The science fiction author Robert Heinlein once said “A human being should be able to change a diaper, plan an invasion, butcher a hog, design a building, write a sonnet, balance accounts, build a wall, set a bone, comfort the dying, take orders, give orders, cooperate, act alone, solve equations, analyze a new problem, pitch manure, program a computer, cook a tasty meal, fight efficiently, die gallantly. Specialization is for insects.”

Isaiah Saxon resumes: “The GVCS is distinguished from the other DIY projects in that it seeks to create an entirely new, integrated ecology of machines. Their thinking is that we can’t always rely on fixing old stuff, and old stuff is different wherever you go. Decisions regarding which machines to include in the GVCS are made using a rigorous selection matrix that skews towards robust utility and the fulfillment of necessities.

Their design methodology emphasizes user serviceability and heirloom strength. Remember, its the 50 machines that it takes to build civilization from scratch and scrap.

A lot of people think this is ridiculous and overly ambitious. It is. It’s a big, hairy, audacious goal.  They’ll need more project managers and more full-time leaders like Marcin. Ironically, their first sign of real success might be to see the plans being used in cheap Chinese factories.

Whatever happens, I think there’s a lot being discovered by this project. Can people from all over the world come together over the internet to recreate their relationship to industrial machines? We’ll shall see.” End of quote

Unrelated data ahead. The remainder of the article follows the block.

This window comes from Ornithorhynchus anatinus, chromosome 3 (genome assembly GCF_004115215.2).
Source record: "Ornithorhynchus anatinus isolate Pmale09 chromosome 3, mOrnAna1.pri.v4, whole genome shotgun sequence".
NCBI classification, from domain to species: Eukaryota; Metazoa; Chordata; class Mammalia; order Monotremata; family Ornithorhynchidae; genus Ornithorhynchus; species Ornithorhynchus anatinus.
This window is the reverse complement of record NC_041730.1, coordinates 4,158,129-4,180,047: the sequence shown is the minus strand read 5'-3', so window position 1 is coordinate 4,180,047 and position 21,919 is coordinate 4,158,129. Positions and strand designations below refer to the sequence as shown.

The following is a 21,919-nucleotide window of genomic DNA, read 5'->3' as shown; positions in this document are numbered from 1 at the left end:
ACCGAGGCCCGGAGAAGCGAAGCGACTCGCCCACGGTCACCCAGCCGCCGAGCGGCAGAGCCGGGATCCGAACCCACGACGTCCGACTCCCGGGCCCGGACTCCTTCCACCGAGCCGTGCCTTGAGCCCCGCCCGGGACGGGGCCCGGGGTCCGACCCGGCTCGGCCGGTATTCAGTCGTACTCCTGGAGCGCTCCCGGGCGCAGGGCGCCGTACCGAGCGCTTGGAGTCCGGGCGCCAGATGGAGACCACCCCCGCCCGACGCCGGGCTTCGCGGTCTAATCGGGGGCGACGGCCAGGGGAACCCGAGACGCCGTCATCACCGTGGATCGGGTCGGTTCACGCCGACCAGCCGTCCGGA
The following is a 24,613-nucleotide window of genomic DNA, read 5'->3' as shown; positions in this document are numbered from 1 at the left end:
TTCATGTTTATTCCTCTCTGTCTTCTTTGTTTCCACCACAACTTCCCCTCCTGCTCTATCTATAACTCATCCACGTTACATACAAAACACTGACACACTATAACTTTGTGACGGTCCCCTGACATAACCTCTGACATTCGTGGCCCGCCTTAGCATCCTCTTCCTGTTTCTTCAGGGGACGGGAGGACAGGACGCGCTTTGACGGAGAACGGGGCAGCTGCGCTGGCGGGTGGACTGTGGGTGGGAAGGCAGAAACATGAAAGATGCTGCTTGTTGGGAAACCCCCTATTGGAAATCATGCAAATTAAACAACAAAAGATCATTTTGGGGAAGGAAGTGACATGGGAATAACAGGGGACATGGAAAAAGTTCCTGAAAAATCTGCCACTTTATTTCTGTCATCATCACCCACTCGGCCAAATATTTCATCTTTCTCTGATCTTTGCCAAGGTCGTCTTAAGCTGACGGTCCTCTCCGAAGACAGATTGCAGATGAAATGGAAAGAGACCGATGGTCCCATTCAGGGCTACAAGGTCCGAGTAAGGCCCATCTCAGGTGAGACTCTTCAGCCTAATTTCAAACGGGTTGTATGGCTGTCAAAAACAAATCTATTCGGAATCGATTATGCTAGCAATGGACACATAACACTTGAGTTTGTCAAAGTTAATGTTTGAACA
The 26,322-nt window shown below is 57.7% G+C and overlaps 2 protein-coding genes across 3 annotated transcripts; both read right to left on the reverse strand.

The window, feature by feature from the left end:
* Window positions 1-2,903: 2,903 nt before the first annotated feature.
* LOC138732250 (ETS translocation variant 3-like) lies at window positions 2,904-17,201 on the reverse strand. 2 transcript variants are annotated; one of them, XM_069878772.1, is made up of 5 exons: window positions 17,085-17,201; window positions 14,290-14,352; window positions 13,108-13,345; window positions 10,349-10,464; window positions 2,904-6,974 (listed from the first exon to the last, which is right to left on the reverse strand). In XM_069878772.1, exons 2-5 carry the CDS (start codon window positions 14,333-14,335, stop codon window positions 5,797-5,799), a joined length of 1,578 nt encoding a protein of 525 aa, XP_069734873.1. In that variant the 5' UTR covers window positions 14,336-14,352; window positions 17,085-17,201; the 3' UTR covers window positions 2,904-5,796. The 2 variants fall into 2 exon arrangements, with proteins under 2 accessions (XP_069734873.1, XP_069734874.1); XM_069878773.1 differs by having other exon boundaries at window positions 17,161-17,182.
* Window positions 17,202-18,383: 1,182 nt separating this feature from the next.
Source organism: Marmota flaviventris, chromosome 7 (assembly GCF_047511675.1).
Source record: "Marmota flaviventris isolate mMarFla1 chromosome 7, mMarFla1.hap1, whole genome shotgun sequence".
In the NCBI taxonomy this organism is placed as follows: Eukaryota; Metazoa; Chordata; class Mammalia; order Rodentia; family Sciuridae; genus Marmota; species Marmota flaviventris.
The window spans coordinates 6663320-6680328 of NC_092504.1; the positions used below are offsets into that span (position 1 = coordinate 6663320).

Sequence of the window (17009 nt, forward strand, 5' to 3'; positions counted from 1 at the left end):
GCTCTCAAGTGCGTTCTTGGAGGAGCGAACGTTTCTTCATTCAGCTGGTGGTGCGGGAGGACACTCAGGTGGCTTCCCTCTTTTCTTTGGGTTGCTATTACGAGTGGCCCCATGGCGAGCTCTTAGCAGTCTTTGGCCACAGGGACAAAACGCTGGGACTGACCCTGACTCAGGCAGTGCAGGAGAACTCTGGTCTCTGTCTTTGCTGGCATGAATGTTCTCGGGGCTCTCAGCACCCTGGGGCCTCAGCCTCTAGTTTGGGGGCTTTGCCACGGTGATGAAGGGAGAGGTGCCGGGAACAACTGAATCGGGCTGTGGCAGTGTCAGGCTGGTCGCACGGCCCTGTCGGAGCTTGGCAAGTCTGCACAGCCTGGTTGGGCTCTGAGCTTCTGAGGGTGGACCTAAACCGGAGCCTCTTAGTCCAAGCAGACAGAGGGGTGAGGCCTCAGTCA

Let us not be blinded by these beautiful missions: It is the political system and structure that brought about our current civilization.  All the DIY alternative projects will revert to the same social structure if political systems are not reformed and revisited.

Most probably, the DIY missions might be catalyst to quicker review of political structures by the possibility of pressuring current industrial and business systems into further participatory projects and extending more decision powers to the workers and employees…

Reforming election laws for wider representation of all citizens and minority groups, and facilitating the voting procedures and the candidacy processes for public jobs should be the primary focus. All these reforms will be taken seriously after financial and economic pressures are concentrated on the 10% elite class in every society…

Note: Open Source Ecology founder, Marcin Jakubowski, is a Princeton graduate and earned a PhD in fusion energy.  He spends his time in the muddy trenches of a cold farm in the middle of nowhere, fabricating, farming, and building. He is entirely and unyielding concentrated at this project

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adonis49

adonis49

adonis49

December 2011